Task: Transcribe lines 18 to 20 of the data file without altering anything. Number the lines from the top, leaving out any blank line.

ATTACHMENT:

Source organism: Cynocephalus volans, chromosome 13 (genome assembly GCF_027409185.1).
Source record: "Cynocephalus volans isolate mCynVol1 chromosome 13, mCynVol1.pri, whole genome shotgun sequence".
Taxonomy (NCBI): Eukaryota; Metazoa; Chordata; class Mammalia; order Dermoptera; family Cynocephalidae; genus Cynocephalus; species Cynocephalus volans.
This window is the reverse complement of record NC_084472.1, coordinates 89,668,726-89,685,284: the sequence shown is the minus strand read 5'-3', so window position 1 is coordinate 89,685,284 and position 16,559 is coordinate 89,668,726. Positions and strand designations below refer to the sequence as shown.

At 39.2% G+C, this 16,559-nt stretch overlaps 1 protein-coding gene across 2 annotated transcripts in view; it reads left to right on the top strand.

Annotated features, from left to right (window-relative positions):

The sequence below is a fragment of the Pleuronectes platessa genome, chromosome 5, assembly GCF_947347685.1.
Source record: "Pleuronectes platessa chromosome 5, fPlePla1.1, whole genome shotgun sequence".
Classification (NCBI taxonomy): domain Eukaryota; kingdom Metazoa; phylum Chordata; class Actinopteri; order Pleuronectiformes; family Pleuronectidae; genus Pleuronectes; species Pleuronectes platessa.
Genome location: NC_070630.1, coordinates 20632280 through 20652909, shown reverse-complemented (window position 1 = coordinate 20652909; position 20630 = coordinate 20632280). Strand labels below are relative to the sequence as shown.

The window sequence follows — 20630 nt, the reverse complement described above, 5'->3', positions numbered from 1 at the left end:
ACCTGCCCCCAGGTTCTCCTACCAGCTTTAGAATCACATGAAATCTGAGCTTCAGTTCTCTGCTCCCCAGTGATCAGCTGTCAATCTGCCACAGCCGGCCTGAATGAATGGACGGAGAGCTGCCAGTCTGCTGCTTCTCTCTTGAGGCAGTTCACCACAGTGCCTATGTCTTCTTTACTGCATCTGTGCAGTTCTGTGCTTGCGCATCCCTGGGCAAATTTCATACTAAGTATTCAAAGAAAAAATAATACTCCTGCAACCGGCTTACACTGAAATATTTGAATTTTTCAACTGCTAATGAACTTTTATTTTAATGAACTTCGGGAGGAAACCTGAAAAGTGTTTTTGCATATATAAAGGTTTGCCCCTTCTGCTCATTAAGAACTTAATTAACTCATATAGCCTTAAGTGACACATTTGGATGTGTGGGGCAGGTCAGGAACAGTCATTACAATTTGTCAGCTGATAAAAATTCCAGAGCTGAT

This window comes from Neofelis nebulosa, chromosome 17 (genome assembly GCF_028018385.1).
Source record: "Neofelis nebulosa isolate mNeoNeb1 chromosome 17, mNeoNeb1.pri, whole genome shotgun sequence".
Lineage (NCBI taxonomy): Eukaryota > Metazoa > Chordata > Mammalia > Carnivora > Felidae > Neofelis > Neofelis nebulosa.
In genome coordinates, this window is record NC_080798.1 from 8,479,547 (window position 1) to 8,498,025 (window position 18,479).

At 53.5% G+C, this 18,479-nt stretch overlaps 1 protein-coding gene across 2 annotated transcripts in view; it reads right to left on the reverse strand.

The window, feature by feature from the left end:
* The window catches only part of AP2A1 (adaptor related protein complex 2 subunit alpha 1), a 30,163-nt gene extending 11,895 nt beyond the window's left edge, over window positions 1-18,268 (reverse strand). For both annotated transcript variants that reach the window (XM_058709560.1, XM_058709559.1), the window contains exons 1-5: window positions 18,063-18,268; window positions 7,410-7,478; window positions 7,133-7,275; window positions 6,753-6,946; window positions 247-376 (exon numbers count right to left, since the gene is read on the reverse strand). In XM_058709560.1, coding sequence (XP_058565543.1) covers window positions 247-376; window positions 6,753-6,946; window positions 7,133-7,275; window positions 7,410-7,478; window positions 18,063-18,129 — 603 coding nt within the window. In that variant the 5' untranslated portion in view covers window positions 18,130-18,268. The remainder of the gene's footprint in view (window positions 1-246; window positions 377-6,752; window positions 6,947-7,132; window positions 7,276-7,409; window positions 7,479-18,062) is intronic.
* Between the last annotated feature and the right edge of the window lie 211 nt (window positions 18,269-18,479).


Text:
The window, feature by feature from the left end:
* The window catches only part of AP2A1 (adaptor related protein complex 2 subunit alpha 1), a 30,163-nt gene extending 11,895 nt beyond the window's left edge, over window positions 1-18,268 (reverse strand). For both annotated transcript variants that reach the window (XM_058709560.1, XM_058709559.1), the window contains exons 1-5: window positions 18,063-18,268; window positions 7,410-7,478; window positions 7,133-7,275; window positions 6,753-6,946; window positions 247-376 (exon numbers count right to left, since the gene is read on the reverse strand). In XM_058709560.1, coding sequence (XP_058565543.1) covers window positions 247-376; window positions 6,753-6,946; window positions 7,133-7,275; window positions 7,410-7,478; window positions 18,063-18,129 — 603 coding nt within the window. In that variant the 5' untranslated portion in view covers window positions 18,130-18,268. The remainder of the gene's footprint in view (window positions 1-246; window positions 377-6,752; window positions 6,947-7,132; window positions 7,276-7,409; window positions 7,479-18,062) is intronic.
* Between the last annotated feature and the right edge of the window lie 211 nt (window positions 18,269-18,479).